Thailand’s most popular literary writers rarely get an introduction onto the world stage. An English language newspaper like The Bangkok Post will hint at the greatness of one seminal Thai author or another in their arts and culture section. But non-Thai readers will be clueless as to why. That short stories by the Thai writer Prabda Yoon are now available in his first English language anthology The Sad Part Was is at least one significant corrective. Nearly two decades after Prabda caught the attention of Thai readers and won the S.E.A. Write Award, non-Thais are gifted this rare opportunity to enjoy his works through Mui Poopoksakul’s fluid translation.
A creative menagerie of short stories from arguably the coolest author from Bangkok in a generation
Prabda’s writing is playful and creative. For international readers, the breakdown of plot structure, cryptic and sudden endings, and wordplay in general are well understood techniques. But when short story collection Probability came out in 2000, Prabda hit upon a freshness and spontaneity that was less well represented in the realistic writing in Thailand at the time.
One example is in the story “Marut by the Sea”. The burgeoning storyline of the main character Marut’s story is suddenly interrupted by a voice meant to represent some stylized, self-loathing voice of the author’s subconscious. The reader is forced to grapple with this interjecting voice as it obliterates the narrative logic:
You should comprehend by now, given my elaboration thus far, that whoever wrote that book dearest to you is no finer a human being than anybody else. He has no clue what he’s done. Do you know how I got the opportunity to pop up and communicate with you today? It’s simple. Prabda hasn’t come up with a plausible reason for why Marut is sitting by the sea.
You might be thinking that I’m part of his genius. Don’t.
The uninvited authorial voice does not let up. It continues to hold the plot of Marut’s tale hostage, speaking directly to the reader, until the last few words of the story itself. For Thai literature, the effect of the author’s interruption is striking.
All of the short stories work from a vantage point not normally accessible to non-Thai readers. Some comment on how a native Thai may view a foreigner in their land; the story “Shallow/Deep, Thick/Thin” captures well the language barrier from the Thai perspective:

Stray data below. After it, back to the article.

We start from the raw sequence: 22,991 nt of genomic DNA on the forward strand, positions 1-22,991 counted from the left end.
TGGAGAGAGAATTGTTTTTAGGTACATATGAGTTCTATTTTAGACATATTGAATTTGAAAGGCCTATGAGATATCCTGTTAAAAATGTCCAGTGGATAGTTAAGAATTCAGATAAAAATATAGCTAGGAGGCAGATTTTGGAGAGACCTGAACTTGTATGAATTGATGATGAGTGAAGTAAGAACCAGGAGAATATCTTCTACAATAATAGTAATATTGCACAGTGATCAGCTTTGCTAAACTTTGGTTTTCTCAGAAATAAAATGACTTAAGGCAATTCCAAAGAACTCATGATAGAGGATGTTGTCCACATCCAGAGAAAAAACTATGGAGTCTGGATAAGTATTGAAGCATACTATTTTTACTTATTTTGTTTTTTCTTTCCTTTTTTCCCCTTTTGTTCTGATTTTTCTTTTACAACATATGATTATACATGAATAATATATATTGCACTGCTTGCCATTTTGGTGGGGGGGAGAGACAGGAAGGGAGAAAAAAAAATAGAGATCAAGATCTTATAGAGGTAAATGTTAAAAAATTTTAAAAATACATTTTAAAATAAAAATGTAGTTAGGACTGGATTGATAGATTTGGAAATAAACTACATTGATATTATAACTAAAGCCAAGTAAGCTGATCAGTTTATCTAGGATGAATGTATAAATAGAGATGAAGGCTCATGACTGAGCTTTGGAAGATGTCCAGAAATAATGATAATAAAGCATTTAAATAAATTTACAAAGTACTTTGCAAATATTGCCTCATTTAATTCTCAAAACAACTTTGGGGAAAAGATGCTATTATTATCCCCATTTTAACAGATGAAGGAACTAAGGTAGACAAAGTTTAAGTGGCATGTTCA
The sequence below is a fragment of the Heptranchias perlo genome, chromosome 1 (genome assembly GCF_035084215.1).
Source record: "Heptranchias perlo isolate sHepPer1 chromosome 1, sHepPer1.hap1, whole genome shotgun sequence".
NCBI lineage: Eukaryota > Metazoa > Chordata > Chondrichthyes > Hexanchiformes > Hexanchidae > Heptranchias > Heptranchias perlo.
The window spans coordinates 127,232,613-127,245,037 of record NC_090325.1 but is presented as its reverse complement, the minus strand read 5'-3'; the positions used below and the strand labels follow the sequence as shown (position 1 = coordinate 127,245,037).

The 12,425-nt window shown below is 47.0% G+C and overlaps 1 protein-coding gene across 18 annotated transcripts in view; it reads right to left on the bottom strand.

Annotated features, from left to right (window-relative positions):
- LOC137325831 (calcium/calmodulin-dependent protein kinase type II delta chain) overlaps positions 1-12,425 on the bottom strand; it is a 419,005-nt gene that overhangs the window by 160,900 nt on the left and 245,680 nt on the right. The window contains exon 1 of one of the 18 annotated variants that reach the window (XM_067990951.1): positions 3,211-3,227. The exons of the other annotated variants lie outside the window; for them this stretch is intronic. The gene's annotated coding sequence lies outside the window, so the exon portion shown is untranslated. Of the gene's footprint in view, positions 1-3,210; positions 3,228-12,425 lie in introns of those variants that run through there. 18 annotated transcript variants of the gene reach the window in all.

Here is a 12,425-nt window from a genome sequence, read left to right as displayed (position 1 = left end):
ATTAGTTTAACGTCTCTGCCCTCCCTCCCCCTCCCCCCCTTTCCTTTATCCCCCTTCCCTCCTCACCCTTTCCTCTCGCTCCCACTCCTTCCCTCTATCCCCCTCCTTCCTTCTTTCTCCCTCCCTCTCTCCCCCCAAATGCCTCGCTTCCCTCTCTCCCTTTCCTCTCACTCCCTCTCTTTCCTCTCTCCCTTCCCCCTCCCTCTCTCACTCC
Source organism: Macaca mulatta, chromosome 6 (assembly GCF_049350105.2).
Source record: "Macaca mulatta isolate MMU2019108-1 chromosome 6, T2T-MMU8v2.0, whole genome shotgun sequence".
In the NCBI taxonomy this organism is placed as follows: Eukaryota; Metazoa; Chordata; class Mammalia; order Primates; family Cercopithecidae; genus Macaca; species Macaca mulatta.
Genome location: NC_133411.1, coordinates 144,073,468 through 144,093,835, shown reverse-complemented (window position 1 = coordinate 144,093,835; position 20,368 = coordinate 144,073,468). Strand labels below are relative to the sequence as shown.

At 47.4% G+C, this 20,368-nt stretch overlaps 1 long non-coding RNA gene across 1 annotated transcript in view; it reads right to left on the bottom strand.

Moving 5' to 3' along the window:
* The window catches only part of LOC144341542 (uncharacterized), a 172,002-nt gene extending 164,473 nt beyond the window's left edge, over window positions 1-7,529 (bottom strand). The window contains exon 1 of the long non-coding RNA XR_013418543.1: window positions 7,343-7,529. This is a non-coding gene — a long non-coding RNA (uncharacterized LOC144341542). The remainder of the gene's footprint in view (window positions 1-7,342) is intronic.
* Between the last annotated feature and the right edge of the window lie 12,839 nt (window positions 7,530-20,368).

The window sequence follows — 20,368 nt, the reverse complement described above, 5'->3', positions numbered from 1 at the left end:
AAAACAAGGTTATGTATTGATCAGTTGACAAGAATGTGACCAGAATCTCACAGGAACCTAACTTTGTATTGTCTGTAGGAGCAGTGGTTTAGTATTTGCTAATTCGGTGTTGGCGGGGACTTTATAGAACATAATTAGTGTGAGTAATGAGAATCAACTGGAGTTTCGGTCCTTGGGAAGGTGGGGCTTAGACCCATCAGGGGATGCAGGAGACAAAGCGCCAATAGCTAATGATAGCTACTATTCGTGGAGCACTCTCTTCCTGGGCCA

While the westerner was communicating with the rest of the world with words that sounded like foot, fit, four, five, the show’s host smiled broadly into the camera… The lady in the screen’s corner sat with her hands tucked away, staring blankly at the incomprehensible barrage of English.
Prabda’s critique also extends to the pettiness of some of Bangkok’s wealthier residents and their social norms. In “Something in the Air” the protagonist and his partner are portrayed as speaking an overly stilted dialect of Thai. Such language is traditionally associated with refinement or moral virtue. This odd phrasing is then placed in contradistinction to their acts of sexual iniquity in a plush condo in the city’s center. Indeed, Prabda does not avoid exploring the rakish side of Thai society, including elements of its notorious nightlife. In “The Disappearance of a She-Vampire in Pattaya”, a tongue-in-cheek revival of a local urban legend is utilized as the backdrop to a story of a missing child.
Overall, the twelve short stories reflect a diverse range of themes and writing techniques that were new to the Thai literary scene when they first came out. The collection allows non-Thai readers a glimpse into Thai society that would normally stay hidden behind a language barrier.
Translator Mui Poopoksakul has displayed a mastery in this anthology that places her above her peers.
There is a poetic, singsong element to the Thai language that all too often does not get translated into foreign languages. Some bit of this bouncy rhythm and rhyme will always be lost, but translator Mui Poopoksakul has been able to capture much more of it than many others before her. Mui Poopoksakul deserves a lot of credit for maintaining the witty quality of Prabda Yoon’s voice from Thai into English. To read the original Thai version of Prabda’s short stories next to Mui’s youthful rendering makes for a case study in successful translation. Mui has a long career ahead of her.
One has to wonder whether a Thai writer like Chart Korbjitti and others, from the generation before Prabda Yoon, would have been better known in the English-speaking world if he had had better translators. Too much of Thai literature, when put into the prose of a western language, sounds flat and overly simplistic. The number of noteworthy Thai-to-English translators of fiction can be counted on one hand and Mui Poopoksakul has already displayed a mastery in this anthology that places her above her peers.
Witty and insightful, The Sad Part Was is a creative menagerie of short stories that explores Thai urban society from arguably the coolest author from Bangkok in a generation.